• The rise in crude prices is attributed to a steady increase in consumption. The spike in natural gas prices has also contributed to the increase as some developing countries have been temporarily shifting to crude-based energy sources.

    • However, unlike coal and natural gas shortages (which are despite full production capacity utilisation), the shortages in crude are at the discretion of OPEC+ members, who are voluntarily curtailing production.  

    • Earlier in October, OPEC+ rejected calls for easing production cuts despite falling inventories of member countries. OPEC+ stated that the cuts were preventing the market from experiencing wild price fluctuations. OPEC+ also trimmed its global oil demand forecast for 2021 to 5.82 million barrels per day (bpd) from 5.96 million bpd.

    Meanwhile, the US reported a faster than expected inventory build-up to 6.1 million barrels in the week ending October 8. US crude production continues at a healthy rate (consistently above 10 million bpd) since weather-related disruptions in mid-September. This has led to speculation that oil prices may cool. However, analysts estimate that the US inventory build-up’s ability to correct global oil prices is limited to ~USD 3/barrel.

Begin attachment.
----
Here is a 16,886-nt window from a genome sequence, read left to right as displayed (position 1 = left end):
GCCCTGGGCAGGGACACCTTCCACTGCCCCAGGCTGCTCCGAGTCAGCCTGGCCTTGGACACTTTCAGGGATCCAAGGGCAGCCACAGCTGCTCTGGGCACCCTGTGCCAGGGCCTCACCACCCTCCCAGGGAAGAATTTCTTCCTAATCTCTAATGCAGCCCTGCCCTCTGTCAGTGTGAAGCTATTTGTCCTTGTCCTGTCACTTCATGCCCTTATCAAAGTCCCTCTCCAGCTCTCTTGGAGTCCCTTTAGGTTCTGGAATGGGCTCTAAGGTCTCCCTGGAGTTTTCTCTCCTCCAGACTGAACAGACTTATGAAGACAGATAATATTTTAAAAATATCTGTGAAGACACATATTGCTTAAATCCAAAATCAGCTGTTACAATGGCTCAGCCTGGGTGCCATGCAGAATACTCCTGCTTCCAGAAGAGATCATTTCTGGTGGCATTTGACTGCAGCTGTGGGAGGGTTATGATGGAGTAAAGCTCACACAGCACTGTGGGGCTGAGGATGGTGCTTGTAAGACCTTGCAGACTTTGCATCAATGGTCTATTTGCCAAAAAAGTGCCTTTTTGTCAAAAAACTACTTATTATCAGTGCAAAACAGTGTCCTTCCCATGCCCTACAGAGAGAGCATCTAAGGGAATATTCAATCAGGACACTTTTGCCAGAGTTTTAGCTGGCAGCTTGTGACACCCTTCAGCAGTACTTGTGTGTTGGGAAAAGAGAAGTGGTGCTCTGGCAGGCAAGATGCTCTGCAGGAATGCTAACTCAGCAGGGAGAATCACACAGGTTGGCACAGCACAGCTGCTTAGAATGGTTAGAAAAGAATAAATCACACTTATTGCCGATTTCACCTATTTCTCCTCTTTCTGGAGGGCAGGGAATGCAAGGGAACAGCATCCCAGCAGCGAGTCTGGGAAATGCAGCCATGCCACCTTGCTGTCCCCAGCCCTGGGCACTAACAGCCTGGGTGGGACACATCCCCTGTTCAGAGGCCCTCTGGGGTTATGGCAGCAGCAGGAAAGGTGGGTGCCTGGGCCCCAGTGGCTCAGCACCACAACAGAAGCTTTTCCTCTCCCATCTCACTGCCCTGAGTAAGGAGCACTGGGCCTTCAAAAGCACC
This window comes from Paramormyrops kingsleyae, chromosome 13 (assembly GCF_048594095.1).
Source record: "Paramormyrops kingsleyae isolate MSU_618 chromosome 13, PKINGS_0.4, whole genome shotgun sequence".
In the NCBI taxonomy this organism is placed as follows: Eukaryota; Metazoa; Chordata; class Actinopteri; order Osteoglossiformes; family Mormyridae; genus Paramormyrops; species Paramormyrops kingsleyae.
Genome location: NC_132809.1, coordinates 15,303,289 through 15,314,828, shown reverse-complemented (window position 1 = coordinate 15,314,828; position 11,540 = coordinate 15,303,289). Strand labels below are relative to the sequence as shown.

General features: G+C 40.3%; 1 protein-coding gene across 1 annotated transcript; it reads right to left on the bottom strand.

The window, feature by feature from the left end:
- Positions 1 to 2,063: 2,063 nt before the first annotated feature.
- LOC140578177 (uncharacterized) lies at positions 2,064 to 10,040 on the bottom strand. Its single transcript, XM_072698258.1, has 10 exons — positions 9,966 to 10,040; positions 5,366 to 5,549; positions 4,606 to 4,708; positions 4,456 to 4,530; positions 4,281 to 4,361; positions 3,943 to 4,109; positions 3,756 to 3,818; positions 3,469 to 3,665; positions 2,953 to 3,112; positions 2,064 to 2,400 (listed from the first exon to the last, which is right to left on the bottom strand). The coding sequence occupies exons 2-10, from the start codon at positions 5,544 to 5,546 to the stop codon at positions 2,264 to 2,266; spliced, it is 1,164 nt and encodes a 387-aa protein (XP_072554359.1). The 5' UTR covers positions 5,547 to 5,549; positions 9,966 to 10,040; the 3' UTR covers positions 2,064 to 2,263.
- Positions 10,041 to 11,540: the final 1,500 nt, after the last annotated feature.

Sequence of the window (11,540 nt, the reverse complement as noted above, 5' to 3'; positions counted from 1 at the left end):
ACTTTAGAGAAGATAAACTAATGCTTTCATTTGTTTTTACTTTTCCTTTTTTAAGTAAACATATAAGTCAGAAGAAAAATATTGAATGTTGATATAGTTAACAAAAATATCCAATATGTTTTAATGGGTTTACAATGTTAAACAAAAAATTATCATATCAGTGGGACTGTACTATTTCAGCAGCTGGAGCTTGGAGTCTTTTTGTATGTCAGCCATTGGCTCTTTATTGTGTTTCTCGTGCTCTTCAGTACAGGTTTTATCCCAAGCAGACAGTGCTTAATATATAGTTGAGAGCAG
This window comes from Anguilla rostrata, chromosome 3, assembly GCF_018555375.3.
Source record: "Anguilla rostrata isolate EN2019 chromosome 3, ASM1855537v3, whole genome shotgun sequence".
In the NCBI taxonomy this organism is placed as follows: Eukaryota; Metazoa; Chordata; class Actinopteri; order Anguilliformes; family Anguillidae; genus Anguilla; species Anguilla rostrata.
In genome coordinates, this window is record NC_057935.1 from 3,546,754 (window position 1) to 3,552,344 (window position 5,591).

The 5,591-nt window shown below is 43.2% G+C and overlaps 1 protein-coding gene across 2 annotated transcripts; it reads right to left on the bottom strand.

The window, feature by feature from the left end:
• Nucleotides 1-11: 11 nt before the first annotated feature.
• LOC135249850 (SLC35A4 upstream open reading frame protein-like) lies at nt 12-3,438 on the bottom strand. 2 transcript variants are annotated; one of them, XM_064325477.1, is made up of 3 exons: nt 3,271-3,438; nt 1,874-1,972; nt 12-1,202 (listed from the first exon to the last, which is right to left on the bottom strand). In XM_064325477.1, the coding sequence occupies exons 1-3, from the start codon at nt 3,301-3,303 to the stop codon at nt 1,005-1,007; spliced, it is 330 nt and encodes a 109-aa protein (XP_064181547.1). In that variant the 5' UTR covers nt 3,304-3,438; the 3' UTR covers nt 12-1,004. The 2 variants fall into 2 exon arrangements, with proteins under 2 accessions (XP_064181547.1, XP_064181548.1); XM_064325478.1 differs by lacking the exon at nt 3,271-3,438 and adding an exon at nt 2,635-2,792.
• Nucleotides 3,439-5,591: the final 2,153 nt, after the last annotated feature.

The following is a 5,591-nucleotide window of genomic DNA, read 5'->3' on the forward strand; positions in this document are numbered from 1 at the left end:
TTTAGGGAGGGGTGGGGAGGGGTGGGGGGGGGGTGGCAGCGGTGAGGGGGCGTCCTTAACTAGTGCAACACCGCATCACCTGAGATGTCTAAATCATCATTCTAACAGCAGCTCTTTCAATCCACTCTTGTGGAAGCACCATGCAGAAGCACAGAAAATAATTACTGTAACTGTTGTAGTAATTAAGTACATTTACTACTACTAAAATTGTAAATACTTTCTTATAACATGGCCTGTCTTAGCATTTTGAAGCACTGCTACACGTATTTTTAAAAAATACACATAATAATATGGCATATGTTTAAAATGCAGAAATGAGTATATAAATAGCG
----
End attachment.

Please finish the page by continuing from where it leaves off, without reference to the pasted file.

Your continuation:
• Analysts have estimated that crude prices will reach USD 90/barrel by the end of CY 2021. 


Indian scenario

    • India imports ~85-90% of its crude requirement, which accounts for ~20% of its total import bill. Sources estimate that a USD 10/barrel increase in global crude prices can impact India’s inflation rate by ~0.3%.

    • The center and states have given no indication that taxes on petrol and diesel will be relaxed amid high global crude prices. Central duties and cess account for ~42.5% of the total sales price, while state VATs range between ~15-30%. India became the highest taxed country (~70%) for fuel after a central excise hike in May, 2020.

    • Retail fuel prices are at their highest ever in India. The prices in some major cities as of October 18 are as follows: